The only thing that changes is the name
Benita and Pete Mattioliís Hunter Lane Equestrian Center, formerly the Double Bar M Ranch, boards 55 horses
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By Mira Brody  January 18, 2013 12:00 am


While traveling down Petaluma Hill Road just past Snyder Lane, drivers may notice a change of scenery: the nostalgic stained wood sign reading “Double Bar M Ranch” has been replaced by a shining new label. At the beginning of this year, the 39-year-old ranch has renamed itself as Hunter Lane Equestrian Center to signify the evolution Benita Mattioli and her husband, Pete, feel their business has experienced.

Boarding facility for years
“The reason we wanted to make a name change here was because we wanted to have people take another look at us as far as what we do,” explains Benita. “We’ve been a boarding and training facility for a long time.”

As she drives around the serene 21-acre facility in a golf cart, Benita greets each person and horse by name as she passes by. Dakota, a small paint mare, is being tended to by her owner, Kristen Buck, and in the jumping pasture, Erin Schwartz exercises her mustang, Charlie. The ranch seems its own community nestled under the shadow of Taylor Mountain, the grassy paradise welcoming to deer, geese and foxes who often pass through during the early hours of the morning.

Quarter horse beginnings
It began as a quarter horse breeding facility after outgrowing a much smaller one in Novato, has changed with the times, serving Western then English style riding when it became popular 20 years ago. Having built themselves from the ground up, it now includes boarding stables, five arenas and two riding and grazing pastures.

They have a Western trainer, David Lawson, who specializes in barrel racing and two English trainers, Valerie Belot and Monica Lukes.

“We’ve established relationships with people here for many years. Some have been boarding with us for over two decades. We’ve watched their children grow into adults, and then bring their children in for lessons themselves.”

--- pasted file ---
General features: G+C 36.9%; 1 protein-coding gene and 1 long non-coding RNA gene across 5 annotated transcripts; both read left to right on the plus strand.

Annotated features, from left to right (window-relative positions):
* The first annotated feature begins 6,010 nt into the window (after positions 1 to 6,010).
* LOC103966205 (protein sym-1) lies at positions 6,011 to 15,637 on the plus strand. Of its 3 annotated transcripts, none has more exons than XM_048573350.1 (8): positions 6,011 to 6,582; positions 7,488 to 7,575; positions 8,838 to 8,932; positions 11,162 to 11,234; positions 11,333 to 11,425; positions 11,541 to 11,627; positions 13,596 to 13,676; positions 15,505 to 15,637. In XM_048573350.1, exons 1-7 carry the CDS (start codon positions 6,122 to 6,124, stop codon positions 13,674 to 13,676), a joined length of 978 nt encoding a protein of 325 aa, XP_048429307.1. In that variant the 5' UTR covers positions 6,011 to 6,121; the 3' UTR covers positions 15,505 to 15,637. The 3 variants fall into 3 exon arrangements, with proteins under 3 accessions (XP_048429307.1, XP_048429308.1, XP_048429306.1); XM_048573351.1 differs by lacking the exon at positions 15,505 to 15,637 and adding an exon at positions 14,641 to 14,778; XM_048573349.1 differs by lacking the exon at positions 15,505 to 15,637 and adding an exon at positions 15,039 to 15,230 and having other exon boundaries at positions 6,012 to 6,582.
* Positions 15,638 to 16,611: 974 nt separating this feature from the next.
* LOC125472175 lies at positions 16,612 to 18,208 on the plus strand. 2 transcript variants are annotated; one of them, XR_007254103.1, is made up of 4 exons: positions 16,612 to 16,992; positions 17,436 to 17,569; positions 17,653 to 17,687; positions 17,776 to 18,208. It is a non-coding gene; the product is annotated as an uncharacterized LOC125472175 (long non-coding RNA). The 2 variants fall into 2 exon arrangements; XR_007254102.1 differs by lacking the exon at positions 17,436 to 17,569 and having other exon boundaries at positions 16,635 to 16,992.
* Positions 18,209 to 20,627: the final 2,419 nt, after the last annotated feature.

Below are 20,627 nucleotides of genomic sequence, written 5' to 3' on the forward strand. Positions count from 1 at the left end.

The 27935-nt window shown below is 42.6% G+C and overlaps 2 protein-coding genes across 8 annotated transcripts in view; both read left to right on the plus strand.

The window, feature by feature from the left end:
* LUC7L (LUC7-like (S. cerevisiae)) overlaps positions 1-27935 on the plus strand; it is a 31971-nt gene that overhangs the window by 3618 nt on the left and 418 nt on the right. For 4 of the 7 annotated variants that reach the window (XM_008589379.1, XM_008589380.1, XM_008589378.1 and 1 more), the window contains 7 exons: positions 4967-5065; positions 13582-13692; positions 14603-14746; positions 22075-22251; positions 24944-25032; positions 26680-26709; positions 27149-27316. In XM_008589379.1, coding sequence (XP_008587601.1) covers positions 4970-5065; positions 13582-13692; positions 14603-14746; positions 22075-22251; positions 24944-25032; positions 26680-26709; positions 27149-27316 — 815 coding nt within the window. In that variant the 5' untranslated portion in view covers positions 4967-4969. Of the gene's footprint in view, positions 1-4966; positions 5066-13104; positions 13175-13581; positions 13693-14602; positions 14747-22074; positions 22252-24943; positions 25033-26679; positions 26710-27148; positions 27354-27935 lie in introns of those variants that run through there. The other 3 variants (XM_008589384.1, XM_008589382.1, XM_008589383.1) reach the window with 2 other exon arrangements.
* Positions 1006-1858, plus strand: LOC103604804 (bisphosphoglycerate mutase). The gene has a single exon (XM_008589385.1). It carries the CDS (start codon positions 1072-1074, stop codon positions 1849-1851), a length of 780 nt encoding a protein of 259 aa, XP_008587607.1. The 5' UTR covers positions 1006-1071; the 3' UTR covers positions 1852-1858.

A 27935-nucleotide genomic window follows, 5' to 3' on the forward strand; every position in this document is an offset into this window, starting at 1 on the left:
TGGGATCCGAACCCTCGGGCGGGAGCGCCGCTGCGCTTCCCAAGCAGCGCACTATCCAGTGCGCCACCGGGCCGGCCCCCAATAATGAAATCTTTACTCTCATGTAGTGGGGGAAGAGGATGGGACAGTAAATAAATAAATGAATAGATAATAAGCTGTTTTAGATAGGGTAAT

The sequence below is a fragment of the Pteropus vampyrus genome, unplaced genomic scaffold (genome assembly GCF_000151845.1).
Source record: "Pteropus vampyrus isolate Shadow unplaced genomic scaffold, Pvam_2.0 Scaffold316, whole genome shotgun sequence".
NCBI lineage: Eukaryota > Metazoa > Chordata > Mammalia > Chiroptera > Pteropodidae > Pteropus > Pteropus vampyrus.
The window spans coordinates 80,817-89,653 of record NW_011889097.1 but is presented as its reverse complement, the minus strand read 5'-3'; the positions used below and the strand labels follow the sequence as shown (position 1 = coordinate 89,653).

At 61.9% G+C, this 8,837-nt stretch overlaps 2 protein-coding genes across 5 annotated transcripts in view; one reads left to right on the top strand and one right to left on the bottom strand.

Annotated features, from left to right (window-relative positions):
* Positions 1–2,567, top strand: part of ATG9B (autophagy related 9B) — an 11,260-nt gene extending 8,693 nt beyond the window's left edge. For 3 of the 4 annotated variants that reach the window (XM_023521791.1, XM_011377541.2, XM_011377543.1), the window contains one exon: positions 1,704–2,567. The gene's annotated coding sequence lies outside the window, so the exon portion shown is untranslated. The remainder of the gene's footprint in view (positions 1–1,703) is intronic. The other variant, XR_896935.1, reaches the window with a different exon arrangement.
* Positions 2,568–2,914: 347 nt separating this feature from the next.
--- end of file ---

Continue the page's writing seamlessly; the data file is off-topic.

Of the 55 horses they board, the Mattioli’s only possess one of their own: the remaining son of Cal Bar, who was their California Hall of Fame (1979) and Cutting Champion (1974) horse who initiated it all after Pete purchased him from a Petaluma rancher in 1973. Their original breeding horse, Cal Bar, was the inspiration the Mattioli’s needed to begin operating an equestrian business and his spirit clearly thrives amid the ranch to this day.

A vast, empty field
A veteran to the changes Sonoma County has gone through, Pete recalls not only when the surrounding land had all been vacant field, but also watching them build Sonoma State University. After meeting in 1970 and realizing their shared love of working with horses, Pete and Benita moved here because of the affordability of the property and relevant culture.
“The horse business in this area was huge in the early days,” he remembers. “All the guys from Texas came to Sonoma County to buy their quarter horses. They tried to buy Cal Bar, but we wouldn’t sell. Turned a million dollars down for him.”

Diversity was a must
After Cal Bar passed away in 1990, the Mattioli’s knew they would have to diversify with the developing horse business in order to stay up and running. They began catering to the specific needs of boarders, offering shelter, frequently cleaned stalls, walkers, blankets, warm water wash racks and vet services in addition to a variety of lessons for riders of every level of expertise.

Although they have changed over the decades and hope to stay in their beloved business for as long as they can, Benita and Pete Mattioli are still known as Sonoma County’s “little western ranch” and are in firm agreement they will never stray from their roots nor discard their cowboy boots.

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